Although the size of cats doesnt vary much, the colors and patterns of their coats form a virtual crazy quilt of designs. The primary progenitors of all that variety are believed to have been two brown/black species of wild tabbies: the African wild cat, Felis lybica, and the European forest cat, Felis silvestris. Cats became domesticated thousands of years ago, and color mutations gradually caused a great number of variations to develop.
Humans may also have influenced the genetic selection process by favoring more unusually colored cats over those with more common markings. I call this phenomenon survival of the cutest, says Lorraine Shelton, co-author of Robinsons Genetics for Cat Breeders and Veterinarians.
Its in the Genes
Your cats coat color is primarily programmed by his genetic makeup, but environmental factors may play a role as well. Microscopic granules of melanin in the hair shaft determine the cats coat color. Eumelanin produces black-based colors (black and brown) while phaemelanin produce red-based colors (red and orange or marmalade). A mutation causing diluted coloring results in gray (blue), cream, lilac or fawn. The makeup of the individual hair shaft creates the pattern of the coat. Random-bred cats can have a wider range of pigment expression, explains Ms. Shelton. And the texture of the coat may affect the manner in which pigment granules are deposited in the individual hairs.
A cats diet can also have an impact on coat color. Studies at the University of California at Davis revealed evidence that inadequate levels of the amino acids tyrosine and phenylalanine may result in sub-optimal pigment expression.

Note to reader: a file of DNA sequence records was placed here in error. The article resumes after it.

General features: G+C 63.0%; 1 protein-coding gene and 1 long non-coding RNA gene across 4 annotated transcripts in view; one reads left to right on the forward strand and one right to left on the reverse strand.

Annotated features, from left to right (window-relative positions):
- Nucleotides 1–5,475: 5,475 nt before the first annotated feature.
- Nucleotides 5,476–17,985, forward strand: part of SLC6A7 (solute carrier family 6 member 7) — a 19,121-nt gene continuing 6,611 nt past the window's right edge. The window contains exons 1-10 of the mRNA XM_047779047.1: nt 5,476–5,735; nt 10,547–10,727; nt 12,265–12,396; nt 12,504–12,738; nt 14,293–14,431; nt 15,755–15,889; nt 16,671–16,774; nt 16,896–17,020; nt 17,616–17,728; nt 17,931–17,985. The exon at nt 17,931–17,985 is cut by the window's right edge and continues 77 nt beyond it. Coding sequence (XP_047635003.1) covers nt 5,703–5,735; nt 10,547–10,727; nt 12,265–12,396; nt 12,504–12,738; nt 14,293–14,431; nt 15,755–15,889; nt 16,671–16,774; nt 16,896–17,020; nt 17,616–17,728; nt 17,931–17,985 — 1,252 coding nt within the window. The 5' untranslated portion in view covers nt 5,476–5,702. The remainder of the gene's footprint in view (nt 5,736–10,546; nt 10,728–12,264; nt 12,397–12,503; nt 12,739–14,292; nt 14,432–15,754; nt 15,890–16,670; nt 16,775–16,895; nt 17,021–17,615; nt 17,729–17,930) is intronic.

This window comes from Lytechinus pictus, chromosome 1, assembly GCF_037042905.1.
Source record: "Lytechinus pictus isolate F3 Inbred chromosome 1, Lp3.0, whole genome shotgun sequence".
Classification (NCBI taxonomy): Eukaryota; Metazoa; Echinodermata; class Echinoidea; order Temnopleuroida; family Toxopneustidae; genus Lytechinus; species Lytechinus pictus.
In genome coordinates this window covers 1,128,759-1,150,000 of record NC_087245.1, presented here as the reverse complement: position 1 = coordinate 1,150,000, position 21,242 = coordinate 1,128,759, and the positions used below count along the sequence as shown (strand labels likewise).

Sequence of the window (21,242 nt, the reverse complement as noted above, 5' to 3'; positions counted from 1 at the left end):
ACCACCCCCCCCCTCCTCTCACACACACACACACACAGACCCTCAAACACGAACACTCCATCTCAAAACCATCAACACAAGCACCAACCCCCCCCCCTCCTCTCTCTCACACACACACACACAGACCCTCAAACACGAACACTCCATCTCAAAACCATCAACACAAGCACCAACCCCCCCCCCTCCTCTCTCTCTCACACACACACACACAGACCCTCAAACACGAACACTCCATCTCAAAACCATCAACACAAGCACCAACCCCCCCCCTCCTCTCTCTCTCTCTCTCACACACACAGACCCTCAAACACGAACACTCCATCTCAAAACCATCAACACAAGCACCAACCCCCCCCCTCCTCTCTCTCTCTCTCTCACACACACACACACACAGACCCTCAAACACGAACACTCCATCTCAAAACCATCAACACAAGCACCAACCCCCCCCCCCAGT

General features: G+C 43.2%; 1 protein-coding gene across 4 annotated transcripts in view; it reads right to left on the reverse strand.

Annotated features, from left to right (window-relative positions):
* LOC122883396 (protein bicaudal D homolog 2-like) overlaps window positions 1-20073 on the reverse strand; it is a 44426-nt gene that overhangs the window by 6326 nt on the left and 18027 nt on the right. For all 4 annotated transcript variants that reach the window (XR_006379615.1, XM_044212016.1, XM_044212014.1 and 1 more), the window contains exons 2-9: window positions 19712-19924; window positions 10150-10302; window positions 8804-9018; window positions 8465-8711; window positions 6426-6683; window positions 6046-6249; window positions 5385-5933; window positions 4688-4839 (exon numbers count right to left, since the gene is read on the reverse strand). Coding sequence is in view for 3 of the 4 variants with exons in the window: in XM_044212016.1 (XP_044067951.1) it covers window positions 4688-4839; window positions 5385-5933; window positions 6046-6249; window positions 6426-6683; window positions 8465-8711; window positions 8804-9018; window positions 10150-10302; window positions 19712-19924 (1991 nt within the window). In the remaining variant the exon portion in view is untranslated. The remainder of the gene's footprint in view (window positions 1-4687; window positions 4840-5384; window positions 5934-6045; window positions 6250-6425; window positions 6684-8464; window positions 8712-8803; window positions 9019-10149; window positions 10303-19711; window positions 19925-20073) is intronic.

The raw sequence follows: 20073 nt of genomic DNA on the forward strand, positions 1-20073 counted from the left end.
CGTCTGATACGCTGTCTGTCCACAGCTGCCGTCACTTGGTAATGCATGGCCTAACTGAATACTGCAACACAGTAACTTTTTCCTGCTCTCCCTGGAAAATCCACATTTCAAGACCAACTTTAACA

Stars in Stripes
One of the most common pattern types is the tabby. The striping on tabbies is dictated by the dominant agouti gene, the same gene that provided camouflage for our cats wild ancestors. Each hair shaft on a tabby comprises three parts: a gray base, a yellow band and a black tip. Even within this one coat type are four different varieties: mackerel tabbies (commonly called tiger cats), classic tabbies (swirled tabby markings), spotted tabbies (dots of darker color on lighter-colored background) and ticked tabbies (lacking stripes except for the classic M on their foreheads).
Tabbies come in shades and combinations of brown, blue, red, cream and silver. Tabbies bred for show must display breed-specific coat patterns. The classic tabby has a degree of symmetry, with a double row of buttons on its chest and belly and a butterfly pattern between the shoulders, says Carolyn Vella, co-editor of Robinsons Genetics for Cat Breeders and Veterinarians.
Every cat is genetically programmed for a tabby pattern, but the presence of modifiers or mutations may alter its expression. The recessive non-agouti gene masks the striping of the hair shaft, resulting in a solid coat color. The solid-colored breeds come in six basic colors: black, blue, lilac, chocolate, cinnamon and fawn, says Vella. The intensity of shade of the color can be affected by the recessive dilute gene. This gene reduces red or orange coats to cream, and black coats to gray, a color some breeders refer to as blue.
Selectively breeding for density of color is possible. The jet-black, patent-leather coat of the Bombay is the result of many years of dedicated breeding, says Shelton. But if your black cat is a compulsive washer, the saliva deposits, especially when combined with sunlight, can cause his coat to turn a reddish-brown.
Smoke, one of the most striking coat patterns, is a solid-color coat variously tipped in color and with a white undercoat. From a distance, the coat color may look solid, but when the cat moves or the coat is disturbed, it shows a brilliant white undercoat. This effect is caused by the interaction of the non-agouti gene, the one that masks the tabby pattern, and an inhibitor gene that produces the white undercolor.
Coats of Many Colors